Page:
"This cannot be a high percentage of your business obviously. Maybe allocate one day a month or a certain number of hours," she says. "Any questions that are higher level, such as what securities to buy, estate planning or complex tax planning, would not be part of the service."

But pro bono isn't the only option to serve those who want help, but don't have the requisite assets.

Innovative Solutions

Hilary Hendershott, the owner of Hendershott Wealth Management in San Jose, California, wanted a way to serve clients who were just getting started with investing. She created a program called Ignite Investing as an option for those with account sizes between $25,000 and $499,000.

To make it scalable, every client in the program has the same investment portfolio .

"We offer them one planning meeting per year, and they get every bit of the comprehensive experience of our high-net-worth clients," Hendershott says. "The program itself is not hugely profitable, but it's in line with the mission and vision I have for my firm, so I invest in it."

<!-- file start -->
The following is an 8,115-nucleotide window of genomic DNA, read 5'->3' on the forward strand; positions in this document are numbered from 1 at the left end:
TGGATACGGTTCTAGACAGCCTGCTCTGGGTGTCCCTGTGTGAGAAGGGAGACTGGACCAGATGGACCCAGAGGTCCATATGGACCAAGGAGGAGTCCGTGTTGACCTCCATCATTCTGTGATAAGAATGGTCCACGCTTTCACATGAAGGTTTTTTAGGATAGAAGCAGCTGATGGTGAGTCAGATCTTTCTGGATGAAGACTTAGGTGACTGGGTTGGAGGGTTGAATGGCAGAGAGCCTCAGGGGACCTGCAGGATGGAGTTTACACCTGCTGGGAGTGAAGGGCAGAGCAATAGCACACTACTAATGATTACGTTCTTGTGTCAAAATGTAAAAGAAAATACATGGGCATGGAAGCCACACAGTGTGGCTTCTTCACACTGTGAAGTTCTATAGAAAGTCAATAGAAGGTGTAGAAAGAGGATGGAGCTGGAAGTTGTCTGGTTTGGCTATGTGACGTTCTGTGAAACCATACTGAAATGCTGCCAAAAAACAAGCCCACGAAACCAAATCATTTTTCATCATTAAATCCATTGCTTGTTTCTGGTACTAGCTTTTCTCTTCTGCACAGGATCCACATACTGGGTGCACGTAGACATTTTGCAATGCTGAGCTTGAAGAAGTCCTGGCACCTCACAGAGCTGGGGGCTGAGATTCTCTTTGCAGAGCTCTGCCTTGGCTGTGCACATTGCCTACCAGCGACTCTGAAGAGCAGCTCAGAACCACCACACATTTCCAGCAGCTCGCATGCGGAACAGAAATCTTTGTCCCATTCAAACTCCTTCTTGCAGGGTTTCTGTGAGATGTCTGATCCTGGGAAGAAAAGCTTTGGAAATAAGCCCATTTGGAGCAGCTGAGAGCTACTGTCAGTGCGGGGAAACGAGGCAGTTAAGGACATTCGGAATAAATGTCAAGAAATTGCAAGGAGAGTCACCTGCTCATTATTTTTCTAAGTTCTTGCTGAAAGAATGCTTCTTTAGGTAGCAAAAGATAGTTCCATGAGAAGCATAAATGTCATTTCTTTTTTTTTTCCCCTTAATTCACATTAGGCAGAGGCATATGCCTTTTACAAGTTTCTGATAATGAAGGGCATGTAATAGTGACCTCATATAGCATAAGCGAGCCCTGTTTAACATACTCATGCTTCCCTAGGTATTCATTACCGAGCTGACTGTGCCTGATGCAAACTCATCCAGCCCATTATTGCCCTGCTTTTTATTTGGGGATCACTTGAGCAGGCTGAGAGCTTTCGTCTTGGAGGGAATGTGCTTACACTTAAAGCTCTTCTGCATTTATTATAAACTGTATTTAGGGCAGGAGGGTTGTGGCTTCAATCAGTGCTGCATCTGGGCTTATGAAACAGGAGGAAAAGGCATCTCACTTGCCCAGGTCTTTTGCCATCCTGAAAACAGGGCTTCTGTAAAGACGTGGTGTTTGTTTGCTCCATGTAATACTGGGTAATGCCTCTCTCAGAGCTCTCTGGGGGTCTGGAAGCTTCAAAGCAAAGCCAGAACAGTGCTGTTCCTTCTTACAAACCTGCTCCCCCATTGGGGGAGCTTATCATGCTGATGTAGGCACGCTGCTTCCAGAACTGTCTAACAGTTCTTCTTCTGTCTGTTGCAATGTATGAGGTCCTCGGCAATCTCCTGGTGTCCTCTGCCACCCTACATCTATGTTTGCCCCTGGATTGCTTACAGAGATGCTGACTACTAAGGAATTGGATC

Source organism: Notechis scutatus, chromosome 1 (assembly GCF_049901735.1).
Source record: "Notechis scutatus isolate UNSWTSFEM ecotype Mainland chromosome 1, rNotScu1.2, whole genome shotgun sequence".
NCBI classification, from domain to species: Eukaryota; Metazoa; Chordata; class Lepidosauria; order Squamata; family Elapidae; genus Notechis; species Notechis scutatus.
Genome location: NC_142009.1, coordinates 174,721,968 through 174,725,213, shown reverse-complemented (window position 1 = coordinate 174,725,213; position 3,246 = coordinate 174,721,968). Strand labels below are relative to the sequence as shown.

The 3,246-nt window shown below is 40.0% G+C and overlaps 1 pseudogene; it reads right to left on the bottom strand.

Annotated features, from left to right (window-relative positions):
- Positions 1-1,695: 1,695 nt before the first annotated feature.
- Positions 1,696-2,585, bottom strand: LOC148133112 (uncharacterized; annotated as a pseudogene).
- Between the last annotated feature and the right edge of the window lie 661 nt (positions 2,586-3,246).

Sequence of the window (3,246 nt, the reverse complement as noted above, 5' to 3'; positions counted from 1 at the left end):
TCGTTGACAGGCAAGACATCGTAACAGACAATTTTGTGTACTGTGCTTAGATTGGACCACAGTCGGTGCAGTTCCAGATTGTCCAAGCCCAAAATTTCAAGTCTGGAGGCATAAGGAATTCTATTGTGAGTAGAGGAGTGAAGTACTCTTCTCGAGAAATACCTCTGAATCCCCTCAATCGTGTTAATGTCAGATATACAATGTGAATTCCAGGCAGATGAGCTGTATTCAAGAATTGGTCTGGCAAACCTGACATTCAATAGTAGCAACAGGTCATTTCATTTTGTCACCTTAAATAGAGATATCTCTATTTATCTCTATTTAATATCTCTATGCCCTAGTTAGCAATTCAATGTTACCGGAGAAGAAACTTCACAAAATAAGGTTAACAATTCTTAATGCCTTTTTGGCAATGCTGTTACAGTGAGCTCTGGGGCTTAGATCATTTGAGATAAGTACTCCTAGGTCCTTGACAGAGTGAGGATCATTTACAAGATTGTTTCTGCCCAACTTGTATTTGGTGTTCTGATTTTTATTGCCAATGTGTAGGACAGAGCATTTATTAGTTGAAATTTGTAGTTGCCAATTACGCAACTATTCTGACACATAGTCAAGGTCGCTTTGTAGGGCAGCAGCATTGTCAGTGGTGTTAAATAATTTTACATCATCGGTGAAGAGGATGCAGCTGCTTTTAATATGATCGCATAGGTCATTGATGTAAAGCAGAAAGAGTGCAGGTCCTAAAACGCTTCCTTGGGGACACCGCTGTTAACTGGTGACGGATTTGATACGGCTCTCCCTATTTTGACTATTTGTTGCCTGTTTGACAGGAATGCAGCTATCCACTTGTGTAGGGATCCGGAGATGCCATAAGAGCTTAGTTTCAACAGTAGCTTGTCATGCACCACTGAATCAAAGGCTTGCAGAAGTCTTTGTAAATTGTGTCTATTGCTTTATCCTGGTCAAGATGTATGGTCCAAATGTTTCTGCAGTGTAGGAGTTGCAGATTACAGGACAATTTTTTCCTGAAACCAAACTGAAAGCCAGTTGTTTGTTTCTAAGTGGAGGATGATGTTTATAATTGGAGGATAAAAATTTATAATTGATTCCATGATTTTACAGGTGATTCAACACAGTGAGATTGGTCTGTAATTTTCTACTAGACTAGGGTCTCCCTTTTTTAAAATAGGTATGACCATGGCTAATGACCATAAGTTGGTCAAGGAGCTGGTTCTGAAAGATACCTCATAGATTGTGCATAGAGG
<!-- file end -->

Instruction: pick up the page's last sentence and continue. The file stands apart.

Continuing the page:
In the broader sense, Hendershott believes planning and portfolio management, combined, serve clients better than a one-off or a once-a-year planning session.

"Comprehensive planning, which includes investment portfolio management, is the best and most effective way for clients to engage with a planner," she says. "After all, if you only meet with them once a year and simply make recommendations about investments, what's going to stop the client from derailing plans by making poor moves midyear?"

Other advisors are also figuring out ways of serving those who typically aren't able to get professional financial help.

Matt Fox founded Ithaca Wealth Management, an independent registered investment advisory firm in Ithaca, New York, to provide services to a range of clients.

"I wanted to offer quality financial advice to anyone who needed it, regardless of what stage they're at in life," he says. "I previously worked at a $4 billion wealth management firm, and it struck me that we had a $250,000 minimum. I understand the profit motive behind the move, but that, along with relatively high management fees, didn't sit well with me."